Dinesh D'Souza on the New Kind of Socialism ⋆ Politicrossing
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Dinesh D’Souza on the New Kind of Socialism

There’s a new socialism in town. Its foundations are more cultural than economic.

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In this brand new PragerU Video, Dinesh D’Souza makes the case that there is a new kind of socialism that is less economic and more cultural. Watch the video below or below the video is the transcript!

Here is the script of the video:

There’s a new socialism in town. I call it identity socialism.

The old socialism, the kind Karl Marx dreamed up, was all about the working class, the sort of blue-collar worker who, ironically, voted for President Trump. But today’s socialist couldn’t care less about the guy in the hardhat. He had his chance at revolution and blew it. Today’s socialist is all about race, gender, and transgender rights. Class is an afterthought.

To understand this is to understand the Left’s takeover of the college campus and all the ills that takeover has spawned: from MeToo to Black Lives Matter to girls competing against biological boys. But campus culture has now metastasized into the culture of the whole society. As liberal writer Andrew Sullivan has put it: “We all live on campus now.”

Identity socialism is first and foremost about division. Not just class division, but now race division, gender division, transgender division. Blacks and Latinos are in, whites are out. Women are in, men are out. Gays, bisexuals, transsexuals, transgenders are in; heterosexuals are out. Illegals are in, native-born citizens are out.

One may think this is all part of the politics of inclusion, but to think that is to get only half the picture. The point, for the left, is not merely to include but also to exclude.

So, where did this identity socialism come from? Meet Herbert Marcuse.

Born in Berlin in 1898, Marcuse fled Germany at the dawn of the Nazi era. After stints at Columbia, Harvard, and Brandeis, Marcuse moved to California, where he joined the University of California at San Diego in 1965. You’d think that living in a paradise like Southern California with all the comforts and privileges of academic life, might have softened Marcuse’s Marx-like hatred of capitalism. But it was not to be. If anything, the more he prospered the more he wanted to bring the system down.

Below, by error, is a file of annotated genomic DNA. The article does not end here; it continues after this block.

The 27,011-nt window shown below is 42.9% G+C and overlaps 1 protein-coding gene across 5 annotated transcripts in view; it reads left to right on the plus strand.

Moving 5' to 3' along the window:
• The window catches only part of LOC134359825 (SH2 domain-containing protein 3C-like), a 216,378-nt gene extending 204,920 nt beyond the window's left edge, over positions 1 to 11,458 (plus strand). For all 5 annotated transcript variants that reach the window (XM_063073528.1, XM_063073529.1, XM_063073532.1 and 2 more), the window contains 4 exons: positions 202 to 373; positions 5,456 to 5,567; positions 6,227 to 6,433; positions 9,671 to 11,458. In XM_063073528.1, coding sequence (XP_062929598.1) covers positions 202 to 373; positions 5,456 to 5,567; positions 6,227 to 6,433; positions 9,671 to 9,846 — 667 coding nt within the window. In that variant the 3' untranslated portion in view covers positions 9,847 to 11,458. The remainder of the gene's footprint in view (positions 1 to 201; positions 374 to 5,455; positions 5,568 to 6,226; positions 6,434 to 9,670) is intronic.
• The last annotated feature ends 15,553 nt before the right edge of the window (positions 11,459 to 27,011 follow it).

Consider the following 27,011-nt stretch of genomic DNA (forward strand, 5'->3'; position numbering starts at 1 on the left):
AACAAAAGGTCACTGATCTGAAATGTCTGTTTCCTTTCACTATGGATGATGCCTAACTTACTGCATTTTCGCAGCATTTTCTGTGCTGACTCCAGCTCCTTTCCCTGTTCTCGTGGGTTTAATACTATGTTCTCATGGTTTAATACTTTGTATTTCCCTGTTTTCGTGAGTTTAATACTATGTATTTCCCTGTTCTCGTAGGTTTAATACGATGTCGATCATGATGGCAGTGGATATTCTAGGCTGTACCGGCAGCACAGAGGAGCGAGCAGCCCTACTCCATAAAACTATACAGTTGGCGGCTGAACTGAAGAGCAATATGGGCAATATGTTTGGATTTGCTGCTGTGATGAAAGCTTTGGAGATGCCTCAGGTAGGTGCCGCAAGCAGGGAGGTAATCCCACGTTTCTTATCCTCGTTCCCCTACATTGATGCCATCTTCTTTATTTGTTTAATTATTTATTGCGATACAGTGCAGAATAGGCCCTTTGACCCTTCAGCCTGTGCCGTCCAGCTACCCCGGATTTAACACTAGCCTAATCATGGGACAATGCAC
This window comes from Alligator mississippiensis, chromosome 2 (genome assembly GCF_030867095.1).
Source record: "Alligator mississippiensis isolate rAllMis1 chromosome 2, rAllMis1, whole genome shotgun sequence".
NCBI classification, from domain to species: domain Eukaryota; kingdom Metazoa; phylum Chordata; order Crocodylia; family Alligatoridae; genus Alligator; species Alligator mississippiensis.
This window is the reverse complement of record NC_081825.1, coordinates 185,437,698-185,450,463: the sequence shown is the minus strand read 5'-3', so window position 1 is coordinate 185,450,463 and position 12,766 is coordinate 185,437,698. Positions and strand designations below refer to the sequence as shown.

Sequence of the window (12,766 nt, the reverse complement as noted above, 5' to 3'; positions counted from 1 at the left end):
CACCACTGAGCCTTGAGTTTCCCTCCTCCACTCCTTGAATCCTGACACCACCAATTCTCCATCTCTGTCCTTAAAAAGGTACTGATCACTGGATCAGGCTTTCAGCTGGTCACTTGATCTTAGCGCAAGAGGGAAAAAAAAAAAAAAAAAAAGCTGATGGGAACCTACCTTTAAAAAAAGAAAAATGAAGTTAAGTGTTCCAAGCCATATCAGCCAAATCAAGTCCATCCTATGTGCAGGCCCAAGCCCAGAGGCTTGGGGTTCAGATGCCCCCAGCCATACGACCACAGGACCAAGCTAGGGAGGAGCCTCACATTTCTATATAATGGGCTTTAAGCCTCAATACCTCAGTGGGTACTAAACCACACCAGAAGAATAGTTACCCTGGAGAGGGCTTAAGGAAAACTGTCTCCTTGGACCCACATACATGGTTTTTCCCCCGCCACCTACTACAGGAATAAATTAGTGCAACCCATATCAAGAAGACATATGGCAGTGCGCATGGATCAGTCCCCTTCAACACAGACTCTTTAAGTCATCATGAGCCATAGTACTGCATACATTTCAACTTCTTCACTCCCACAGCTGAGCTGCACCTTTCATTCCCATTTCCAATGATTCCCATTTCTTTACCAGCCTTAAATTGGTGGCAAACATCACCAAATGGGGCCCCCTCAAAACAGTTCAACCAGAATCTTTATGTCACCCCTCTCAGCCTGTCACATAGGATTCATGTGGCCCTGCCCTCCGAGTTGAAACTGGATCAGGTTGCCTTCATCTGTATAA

He had a problem, however. A big one. Socialism didn’t work in America. Life was too good. The working class in the US didn’t aspire to overthrow the existing order, they aspired to own a home. How could you foment revolution without revolutionaries? Classic Marxism had no answer for this. But almost a hundred years after Marx, Marcuse did. The answer was college students. They would be the recruits for what he termed the Great Refusal—the repudiation and overthrow of free-market capitalism.

Conditions were perfect. The students of the sixties were already living in what was in effect a socialist commune—a university campus. Rather than being grateful to their parents for providing them with this opportunity to learn and study, they were restless and bored. Most importantly they were looking for “meaning,” a form of self-fulfillment that went beyond material gratification.

Of course, as with all successful social movements, timing was critical. Here Marcuse was very fortunate. The sixties was the decade of the Vietnam War. Students faced the prospect of being drafted. Thus, they had selfish reasons to oppose the conflict. Marcuse and his acolytes turned this selfishness into righteousness by teaching the students that they weren’t draft-dodgers; they were noble resisters who were part of a global struggle for social justice.

Marcuse portrayed Ho Chi Minh and the Viet Cong as a kind of Third World proletariat, fighting to free themselves from American Imperialism. This represented a transposition of Marxist categories. The new working class were the Vietnamese “freedom fighters.” The evil capitalists were American soldiers serving on behalf of the American government.

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About Dinesh D’Souza:

Dinesh D’Souza is a bestselling author and filmmaker. His films, 2016: Obama’s America and America: Imagine A World Without Her, are respectively the #2 and #6 highest political documentaries of all time. D’Souza’s feature-length film, Hillary’s America, is widely credited with contributing to Hillary Clinton’s defeat in 2016, and quickly joined his first two films in the top 10 political documentaries of all time. D’Souza’s latest film, Death of a Nation, builds on this success and takes on progressive big lies, finally proving once and for all that the real party of fascism and racism is now and has always been the Democratic Party.